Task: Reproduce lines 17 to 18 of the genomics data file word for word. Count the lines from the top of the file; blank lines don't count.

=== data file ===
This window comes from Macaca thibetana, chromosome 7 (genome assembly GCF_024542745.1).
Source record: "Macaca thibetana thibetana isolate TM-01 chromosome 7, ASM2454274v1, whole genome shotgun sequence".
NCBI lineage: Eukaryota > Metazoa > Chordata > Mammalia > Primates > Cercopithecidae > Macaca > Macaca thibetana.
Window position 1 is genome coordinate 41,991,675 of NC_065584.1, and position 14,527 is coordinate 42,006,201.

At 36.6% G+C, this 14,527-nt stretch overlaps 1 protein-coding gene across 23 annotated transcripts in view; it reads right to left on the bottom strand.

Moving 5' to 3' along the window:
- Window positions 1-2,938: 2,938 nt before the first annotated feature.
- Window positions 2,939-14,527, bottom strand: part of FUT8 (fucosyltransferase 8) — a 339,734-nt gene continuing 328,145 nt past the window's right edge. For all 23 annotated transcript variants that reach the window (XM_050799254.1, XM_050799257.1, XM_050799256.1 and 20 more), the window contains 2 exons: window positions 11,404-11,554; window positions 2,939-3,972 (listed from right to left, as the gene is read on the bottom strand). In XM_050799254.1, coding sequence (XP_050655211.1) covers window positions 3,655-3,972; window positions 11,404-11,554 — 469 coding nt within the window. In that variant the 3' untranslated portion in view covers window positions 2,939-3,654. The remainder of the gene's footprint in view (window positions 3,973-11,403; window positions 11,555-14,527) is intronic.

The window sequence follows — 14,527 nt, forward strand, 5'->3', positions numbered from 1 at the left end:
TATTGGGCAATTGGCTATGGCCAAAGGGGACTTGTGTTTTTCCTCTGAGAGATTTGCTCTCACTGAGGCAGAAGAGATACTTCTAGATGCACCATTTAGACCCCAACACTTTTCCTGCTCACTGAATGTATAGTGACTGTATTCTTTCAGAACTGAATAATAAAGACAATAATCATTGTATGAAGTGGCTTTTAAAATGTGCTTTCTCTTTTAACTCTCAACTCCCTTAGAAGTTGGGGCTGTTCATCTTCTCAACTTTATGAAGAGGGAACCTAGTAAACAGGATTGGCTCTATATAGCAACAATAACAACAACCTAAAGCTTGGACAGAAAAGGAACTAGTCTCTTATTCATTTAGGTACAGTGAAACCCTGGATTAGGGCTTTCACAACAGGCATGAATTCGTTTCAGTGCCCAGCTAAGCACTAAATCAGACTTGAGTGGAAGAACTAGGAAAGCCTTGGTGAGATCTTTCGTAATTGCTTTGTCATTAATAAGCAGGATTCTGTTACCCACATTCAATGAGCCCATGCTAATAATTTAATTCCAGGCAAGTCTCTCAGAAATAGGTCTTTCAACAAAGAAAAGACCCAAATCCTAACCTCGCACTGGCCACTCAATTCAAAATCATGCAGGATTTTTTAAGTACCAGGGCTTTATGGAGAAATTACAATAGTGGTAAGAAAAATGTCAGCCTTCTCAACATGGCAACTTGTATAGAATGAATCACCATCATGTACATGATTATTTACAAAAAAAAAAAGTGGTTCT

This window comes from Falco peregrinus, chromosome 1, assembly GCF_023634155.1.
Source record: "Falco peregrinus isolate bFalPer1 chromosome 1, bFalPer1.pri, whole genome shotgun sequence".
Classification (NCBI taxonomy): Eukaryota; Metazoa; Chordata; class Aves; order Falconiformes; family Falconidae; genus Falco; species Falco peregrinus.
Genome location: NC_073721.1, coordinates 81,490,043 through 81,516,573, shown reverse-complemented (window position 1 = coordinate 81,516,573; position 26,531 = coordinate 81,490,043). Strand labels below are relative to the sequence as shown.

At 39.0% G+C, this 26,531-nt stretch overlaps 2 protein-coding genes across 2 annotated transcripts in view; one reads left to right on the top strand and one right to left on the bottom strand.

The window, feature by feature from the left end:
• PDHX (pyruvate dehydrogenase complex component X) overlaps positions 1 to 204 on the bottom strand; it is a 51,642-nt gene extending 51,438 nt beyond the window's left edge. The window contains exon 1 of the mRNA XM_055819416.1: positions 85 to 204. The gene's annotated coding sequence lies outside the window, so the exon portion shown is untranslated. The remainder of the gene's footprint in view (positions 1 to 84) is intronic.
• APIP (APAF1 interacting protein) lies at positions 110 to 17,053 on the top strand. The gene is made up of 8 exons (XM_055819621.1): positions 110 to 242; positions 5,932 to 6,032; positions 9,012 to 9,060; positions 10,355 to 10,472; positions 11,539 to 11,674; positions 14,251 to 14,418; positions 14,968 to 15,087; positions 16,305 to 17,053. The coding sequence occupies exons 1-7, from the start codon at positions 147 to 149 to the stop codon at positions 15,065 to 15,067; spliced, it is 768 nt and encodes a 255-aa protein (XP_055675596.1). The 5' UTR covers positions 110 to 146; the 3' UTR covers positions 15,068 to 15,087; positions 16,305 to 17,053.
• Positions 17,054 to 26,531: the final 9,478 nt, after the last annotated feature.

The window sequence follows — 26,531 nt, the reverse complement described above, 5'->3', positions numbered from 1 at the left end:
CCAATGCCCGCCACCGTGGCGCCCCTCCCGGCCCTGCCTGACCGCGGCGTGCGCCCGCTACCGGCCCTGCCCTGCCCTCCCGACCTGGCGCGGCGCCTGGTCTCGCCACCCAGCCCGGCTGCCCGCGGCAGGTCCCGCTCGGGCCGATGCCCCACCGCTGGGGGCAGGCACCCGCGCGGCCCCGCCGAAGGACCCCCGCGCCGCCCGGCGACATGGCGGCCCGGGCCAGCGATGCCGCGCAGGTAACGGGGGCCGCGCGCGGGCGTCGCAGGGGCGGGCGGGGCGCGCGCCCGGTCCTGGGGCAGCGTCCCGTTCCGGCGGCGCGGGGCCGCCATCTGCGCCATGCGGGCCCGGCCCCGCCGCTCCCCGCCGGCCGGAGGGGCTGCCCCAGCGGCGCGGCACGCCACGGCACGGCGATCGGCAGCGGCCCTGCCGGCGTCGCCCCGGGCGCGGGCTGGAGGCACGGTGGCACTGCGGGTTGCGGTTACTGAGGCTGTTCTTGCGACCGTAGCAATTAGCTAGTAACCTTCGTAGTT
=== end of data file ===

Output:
• PDHX (pyruvate dehydrogenase complex component X) overlaps positions 1 to 204 on the bottom strand; it is a 51,642-nt gene extending 51,438 nt beyond the window's left edge. The window contains exon 1 of the mRNA XM_055819416.1: positions 85 to 204. The gene's annotated coding sequence lies outside the window, so the exon portion shown is untranslated. The remainder of the gene's footprint in view (positions 1 to 84) is intronic.
• APIP (APAF1 interacting protein) lies at positions 110 to 17,053 on the top strand. The gene is made up of 8 exons (XM_055819621.1): positions 110 to 242; positions 5,932 to 6,032; positions 9,012 to 9,060; positions 10,355 to 10,472; positions 11,539 to 11,674; positions 14,251 to 14,418; positions 14,968 to 15,087; positions 16,305 to 17,053. The coding sequence occupies exons 1-7, from the start codon at positions 147 to 149 to the stop codon at positions 15,065 to 15,067; spliced, it is 768 nt and encodes a 255-aa protein (XP_055675596.1). The 5' UTR covers positions 110 to 146; the 3' UTR covers positions 15,068 to 15,087; positions 16,305 to 17,053.